The seven-year-old was badly shaken up when the electronic device exploded as he played on his favourite app, Talking Tom.
Now mum Shara has urged other parents to make sure their children are safe using electronic toys.
“It was awful, it’s lucky he wasn’t badly injured or burned,” she said at home in Heathfield Drive, Brookfield, Preston.
“Alfie was very shocked. We all were. You don’t expect things like that to just blow up without warning.
“I wouldn’t have been as bothered if it had been me holding it. But something as shocking as that is going to have a big effect on a seven-year-old.
“It took me ages to get him to sleep that night. We have another tablet and he wouldn’t go near it for days. He was frightened it might happen again.”
The device, a Proscan 7-inch 4GB Dual Core tablet, was bought for £39.99 from the Toys R Us store in Preston’s Deepdale Retail Park.
It seems Alfie isn’t the only youngster whose Proscan battery exploded, blowing the tablet apart while it was in use.
There are reports that a seven-year-old in Pittsburgh in the United States suffered a hand injury in a similar incident. His parents said the blast was “like a gunshot going off.”
Jason Sellars, who was in the lounge when Alfie’s device erupted, said: “He was just sitting quietly on the settee playing his favourite game and suddenly there was a bang. He screamed and started crying.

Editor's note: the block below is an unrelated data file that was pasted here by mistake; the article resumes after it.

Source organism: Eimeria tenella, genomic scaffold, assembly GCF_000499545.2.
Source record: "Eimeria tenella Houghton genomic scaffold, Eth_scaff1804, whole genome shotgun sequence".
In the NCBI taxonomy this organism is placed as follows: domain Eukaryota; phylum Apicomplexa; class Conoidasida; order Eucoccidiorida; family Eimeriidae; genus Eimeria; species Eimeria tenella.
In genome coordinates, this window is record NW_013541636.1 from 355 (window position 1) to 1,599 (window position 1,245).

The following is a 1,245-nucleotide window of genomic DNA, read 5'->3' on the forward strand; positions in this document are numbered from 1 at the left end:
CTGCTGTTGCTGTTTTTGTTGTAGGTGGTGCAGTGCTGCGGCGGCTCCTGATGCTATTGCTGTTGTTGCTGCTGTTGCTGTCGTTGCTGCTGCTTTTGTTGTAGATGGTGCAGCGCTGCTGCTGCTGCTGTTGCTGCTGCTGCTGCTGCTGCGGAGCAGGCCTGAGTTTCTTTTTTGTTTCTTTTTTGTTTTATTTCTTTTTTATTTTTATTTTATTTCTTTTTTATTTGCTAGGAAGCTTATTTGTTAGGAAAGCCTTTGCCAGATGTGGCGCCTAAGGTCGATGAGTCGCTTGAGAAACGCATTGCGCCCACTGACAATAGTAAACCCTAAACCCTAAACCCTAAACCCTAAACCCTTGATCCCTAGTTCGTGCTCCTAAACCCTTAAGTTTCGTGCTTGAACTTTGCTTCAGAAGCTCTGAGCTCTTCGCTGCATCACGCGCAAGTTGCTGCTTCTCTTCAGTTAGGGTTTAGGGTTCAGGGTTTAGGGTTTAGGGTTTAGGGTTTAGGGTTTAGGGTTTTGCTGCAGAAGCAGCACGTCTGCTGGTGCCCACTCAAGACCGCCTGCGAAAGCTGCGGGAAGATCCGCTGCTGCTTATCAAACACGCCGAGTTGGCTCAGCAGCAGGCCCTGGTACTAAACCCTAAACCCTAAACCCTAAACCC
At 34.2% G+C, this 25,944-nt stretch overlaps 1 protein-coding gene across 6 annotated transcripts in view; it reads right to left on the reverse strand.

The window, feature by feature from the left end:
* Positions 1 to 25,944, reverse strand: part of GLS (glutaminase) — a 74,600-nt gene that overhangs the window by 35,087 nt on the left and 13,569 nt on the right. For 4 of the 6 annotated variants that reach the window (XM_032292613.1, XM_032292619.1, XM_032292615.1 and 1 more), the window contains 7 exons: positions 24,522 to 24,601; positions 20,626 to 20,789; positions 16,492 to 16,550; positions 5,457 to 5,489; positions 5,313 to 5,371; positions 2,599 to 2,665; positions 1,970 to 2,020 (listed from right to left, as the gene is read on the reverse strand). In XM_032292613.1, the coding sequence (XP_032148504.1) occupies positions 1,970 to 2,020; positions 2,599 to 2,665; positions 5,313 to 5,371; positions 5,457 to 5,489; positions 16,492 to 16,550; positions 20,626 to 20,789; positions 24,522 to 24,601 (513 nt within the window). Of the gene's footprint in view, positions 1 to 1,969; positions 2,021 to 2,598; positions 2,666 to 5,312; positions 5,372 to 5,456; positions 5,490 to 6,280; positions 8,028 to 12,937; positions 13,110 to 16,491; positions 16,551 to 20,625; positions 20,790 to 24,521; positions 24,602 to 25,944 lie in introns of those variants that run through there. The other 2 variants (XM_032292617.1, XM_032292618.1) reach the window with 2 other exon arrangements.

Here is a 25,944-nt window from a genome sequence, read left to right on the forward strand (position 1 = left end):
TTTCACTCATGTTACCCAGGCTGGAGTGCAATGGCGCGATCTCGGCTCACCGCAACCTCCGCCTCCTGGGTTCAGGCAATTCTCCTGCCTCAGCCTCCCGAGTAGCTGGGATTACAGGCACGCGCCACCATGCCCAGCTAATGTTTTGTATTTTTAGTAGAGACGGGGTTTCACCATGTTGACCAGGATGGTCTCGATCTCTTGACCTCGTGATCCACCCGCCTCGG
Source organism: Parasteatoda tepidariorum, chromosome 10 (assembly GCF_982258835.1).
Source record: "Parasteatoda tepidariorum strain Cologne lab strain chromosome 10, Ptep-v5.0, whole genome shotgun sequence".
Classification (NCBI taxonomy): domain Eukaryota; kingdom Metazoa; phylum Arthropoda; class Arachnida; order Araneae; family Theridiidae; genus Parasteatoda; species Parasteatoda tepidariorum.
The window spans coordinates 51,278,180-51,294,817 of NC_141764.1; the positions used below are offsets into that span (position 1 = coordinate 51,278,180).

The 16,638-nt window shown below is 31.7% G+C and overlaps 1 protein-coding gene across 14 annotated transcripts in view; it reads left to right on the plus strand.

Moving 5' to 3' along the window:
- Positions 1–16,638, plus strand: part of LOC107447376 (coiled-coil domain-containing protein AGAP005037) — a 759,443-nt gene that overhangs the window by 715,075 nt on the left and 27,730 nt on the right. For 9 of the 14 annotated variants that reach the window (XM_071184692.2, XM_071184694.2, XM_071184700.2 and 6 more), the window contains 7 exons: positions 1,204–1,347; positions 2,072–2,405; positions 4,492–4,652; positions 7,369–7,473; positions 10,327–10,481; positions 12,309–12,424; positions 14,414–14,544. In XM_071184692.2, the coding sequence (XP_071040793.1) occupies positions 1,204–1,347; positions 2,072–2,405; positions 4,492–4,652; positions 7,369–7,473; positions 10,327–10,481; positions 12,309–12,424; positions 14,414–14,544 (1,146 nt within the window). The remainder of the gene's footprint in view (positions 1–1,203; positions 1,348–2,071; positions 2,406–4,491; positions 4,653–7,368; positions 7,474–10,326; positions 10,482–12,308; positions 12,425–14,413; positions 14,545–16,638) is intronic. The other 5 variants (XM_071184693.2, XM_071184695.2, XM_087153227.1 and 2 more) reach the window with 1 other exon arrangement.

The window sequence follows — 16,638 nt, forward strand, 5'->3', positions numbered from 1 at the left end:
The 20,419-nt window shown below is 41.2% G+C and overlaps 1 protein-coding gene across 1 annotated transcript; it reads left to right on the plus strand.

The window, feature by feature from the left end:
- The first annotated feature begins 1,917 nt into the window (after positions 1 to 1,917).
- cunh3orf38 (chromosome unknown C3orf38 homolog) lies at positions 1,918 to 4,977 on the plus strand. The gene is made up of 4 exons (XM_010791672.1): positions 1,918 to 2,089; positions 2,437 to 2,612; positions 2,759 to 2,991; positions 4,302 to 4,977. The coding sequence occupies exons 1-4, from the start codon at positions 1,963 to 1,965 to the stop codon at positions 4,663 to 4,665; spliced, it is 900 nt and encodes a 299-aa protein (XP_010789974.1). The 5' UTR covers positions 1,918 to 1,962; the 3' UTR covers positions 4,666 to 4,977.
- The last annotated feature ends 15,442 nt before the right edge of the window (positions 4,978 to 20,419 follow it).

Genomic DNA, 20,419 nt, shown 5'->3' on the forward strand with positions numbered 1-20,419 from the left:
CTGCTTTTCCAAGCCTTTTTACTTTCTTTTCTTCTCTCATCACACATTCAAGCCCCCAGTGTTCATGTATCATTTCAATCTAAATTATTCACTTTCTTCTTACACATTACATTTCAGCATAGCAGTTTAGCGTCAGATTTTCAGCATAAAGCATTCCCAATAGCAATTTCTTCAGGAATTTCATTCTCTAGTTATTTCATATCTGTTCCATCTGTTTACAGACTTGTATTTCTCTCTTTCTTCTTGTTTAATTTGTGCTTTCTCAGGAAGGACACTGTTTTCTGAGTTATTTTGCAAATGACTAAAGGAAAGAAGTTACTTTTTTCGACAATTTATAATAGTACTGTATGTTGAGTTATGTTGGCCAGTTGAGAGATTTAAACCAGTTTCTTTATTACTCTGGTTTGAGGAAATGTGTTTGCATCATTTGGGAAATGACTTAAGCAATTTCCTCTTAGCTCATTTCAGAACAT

“The battery exploded like an airbag, it blew the screen off and the tablet is in three pieces now. Thankfully he wasn’t hurt, but it’s still affected him. It really scared him.
“We got the tablet for him about 18 months ago. It was Toys R Us who recommended that one.
“Alfie looked after it. It was his pride and joy. He loved playing on it and the educational app Talking Tom was his favourite.
“We just want to warn other parents to be careful when their kids are playing on these tablets. Things like this might be very rare. But as Alfie found out, they can still happen.”
The Proscan 7-inch tablet is manufactured in China by Curtis International Limited, a company based in Canada. The Evening Post contacted the company in Ontario three days ago, but we are still awaiting a response.
In the meantime, Toys R Us has responded to the complaint by apologising to Alfie and offering to exchange the tablet with an upgraded model of his choice.
“We’re very grateful to Toys R Us for doing that,” said Jason. “Alfie now has a new 10-inch tablet and he’s getting over his ordeal.”